The history and culture of Mayaguez Puerto Rico make the city a very interesting place to visit. As the third largest city on the island, behind San Juan and Ponce, this West Coast gem offers plenty of activities to enhance any vacation. Here you can find elegant tree-lined plazas, fascinating cultural events, excellent lodgings, and a wide variety of dining options.
Founded September 18, 1760 by Juan de Silva, Juan de Aponte, and brothers Faustino and Lorenzo Martinez de Matos, the new town was named for the Yaguez River that runs through it. The town was granted the right to self-govern in 1763 and quickly became one of the most important areas on the island. Most of the city and port were destroyed by the San Fermín earthquake and accompanying tidal wave that hit in 1918, but a sustained effort by the city has restored many of the buildings to their previous splendor.
A deep-water port makes the city a very attractive place for businesses. Multiple rivers and streams flow through the city from the Central Mountain Range to the Mona Passage. From 1962 to 1998, the city’s tuna processing centers supplied nearly 80% of all the tuna products eaten in the United States. The city’s textile industry supplied about 25% of the U.S. Army’s drill uniforms. It was also a major rum producer with three rum distillers within its borders.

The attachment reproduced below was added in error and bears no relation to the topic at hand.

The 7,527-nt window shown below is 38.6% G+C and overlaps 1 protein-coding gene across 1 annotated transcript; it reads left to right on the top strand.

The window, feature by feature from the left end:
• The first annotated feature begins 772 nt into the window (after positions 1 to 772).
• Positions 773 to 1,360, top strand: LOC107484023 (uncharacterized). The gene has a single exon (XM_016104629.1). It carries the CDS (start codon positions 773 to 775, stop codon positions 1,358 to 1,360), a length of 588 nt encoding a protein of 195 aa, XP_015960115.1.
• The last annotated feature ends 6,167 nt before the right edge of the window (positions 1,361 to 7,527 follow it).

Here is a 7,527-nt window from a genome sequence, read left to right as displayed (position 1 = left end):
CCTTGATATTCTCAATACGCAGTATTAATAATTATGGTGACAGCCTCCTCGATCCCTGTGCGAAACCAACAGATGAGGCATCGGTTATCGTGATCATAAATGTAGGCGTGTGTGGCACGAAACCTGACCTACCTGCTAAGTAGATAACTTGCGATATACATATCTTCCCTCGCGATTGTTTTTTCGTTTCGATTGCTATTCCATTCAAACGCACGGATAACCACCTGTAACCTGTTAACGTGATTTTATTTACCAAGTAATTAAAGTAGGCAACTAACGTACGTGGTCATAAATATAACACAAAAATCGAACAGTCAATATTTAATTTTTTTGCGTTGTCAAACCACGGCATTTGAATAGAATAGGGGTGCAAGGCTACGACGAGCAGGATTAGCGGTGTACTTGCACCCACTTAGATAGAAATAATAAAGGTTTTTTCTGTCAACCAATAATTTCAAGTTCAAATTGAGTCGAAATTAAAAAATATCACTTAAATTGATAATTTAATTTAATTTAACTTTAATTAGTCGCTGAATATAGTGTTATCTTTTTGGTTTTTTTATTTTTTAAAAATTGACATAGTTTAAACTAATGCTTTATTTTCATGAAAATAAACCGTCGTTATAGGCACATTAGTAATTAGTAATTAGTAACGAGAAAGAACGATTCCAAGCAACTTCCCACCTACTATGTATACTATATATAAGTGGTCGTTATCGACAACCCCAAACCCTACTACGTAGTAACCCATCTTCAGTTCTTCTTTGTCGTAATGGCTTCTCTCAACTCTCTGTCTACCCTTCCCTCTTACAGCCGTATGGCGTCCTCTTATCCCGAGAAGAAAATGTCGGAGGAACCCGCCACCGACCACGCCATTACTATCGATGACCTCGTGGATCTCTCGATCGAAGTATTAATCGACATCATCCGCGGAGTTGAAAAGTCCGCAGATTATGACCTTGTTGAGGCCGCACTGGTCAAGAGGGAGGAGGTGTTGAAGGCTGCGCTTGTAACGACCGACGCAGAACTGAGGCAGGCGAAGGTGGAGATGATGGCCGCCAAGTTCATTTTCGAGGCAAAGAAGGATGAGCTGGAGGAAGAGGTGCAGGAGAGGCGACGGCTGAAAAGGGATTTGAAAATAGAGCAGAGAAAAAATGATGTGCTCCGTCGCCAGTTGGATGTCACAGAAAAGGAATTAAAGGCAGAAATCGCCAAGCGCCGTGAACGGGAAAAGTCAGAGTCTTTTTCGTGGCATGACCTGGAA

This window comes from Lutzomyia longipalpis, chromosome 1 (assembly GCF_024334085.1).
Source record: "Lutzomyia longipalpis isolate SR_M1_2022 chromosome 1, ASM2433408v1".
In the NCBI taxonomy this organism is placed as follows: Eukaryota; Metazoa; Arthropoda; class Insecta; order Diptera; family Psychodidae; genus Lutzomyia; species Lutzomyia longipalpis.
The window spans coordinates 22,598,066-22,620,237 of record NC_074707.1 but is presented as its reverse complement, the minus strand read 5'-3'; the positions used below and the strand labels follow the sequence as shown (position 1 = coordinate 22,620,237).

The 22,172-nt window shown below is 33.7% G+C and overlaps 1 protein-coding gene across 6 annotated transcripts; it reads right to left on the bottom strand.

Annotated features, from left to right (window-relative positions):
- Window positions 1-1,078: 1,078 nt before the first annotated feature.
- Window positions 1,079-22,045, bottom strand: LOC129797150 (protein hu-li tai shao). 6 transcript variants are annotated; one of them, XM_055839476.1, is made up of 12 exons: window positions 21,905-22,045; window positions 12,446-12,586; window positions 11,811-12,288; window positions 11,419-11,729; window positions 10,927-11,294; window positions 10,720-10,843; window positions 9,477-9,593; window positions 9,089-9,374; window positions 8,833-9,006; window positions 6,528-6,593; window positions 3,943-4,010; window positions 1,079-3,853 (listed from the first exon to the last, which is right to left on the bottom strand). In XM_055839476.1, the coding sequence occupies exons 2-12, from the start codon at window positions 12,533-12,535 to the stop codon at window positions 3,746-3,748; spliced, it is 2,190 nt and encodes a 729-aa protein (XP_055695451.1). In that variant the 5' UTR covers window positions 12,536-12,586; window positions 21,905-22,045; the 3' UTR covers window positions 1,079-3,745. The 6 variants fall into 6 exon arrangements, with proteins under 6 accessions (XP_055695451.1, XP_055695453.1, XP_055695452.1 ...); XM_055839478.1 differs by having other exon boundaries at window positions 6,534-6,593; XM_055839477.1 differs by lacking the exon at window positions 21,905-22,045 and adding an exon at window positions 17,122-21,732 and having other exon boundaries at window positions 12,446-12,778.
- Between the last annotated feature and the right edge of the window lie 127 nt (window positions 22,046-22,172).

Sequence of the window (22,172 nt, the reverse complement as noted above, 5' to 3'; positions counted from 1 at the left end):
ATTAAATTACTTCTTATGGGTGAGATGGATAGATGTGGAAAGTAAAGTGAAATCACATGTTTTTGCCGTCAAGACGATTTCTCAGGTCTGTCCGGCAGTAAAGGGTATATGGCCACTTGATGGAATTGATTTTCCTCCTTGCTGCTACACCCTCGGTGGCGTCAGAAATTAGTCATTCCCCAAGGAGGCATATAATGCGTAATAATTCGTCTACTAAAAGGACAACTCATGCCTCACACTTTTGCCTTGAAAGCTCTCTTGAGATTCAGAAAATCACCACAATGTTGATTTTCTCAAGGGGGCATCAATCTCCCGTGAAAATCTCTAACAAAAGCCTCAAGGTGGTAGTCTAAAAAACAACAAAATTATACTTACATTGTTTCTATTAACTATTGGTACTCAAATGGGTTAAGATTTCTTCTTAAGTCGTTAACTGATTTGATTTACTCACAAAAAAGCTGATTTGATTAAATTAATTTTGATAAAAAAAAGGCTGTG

The lovely Spanish-style Plaza Colon is the heart of the city, providing an active cultural center for the citizens of Mayaguez and its surrounding towns. The plaza holds a fountain commemorating Christopher Columbus with a bronze statue in the middle with 16 other bronze statues surrounding the square. The Columbus statue faces City Hall, located on the south side of the plaza. Our Lady of the Candelaria, the city’s principal Roman Catholic Church, is also part of the Plaza.
Other attractions in the city include the Yaguez Theatre, an active performing arts center on McKinley Street that has been designated a historic place, and the Juan A. Rivero Zoo, the only zoo in Puerto Rico. The zoo holds numerous African animals, as well as a butterfly house and an open outdoor bird sanctuary. The U.S. Department of Agriculture’s Tropical Agriculture Research Station located nearby is a great place to appreciate native plants and trees and see many other interesting species from around the world.
Another impressive place to visit in the city is the local shopping mall, which is the third largest shopping center on the island. Its one million square feet of retail space has a wide selection of American stores along with locally-owned brands and a variety of dining options. American restaurants and traditional Puerto Rican food can be found both inside and outside the mall.
The city is served by the Eugenio Maria de Hostos Airport, with Cape Air providing daily flights from San Juan. To get around the city, there are three free trolleys that run from the Palacio de Recreacion y Deportes to the downtown area.
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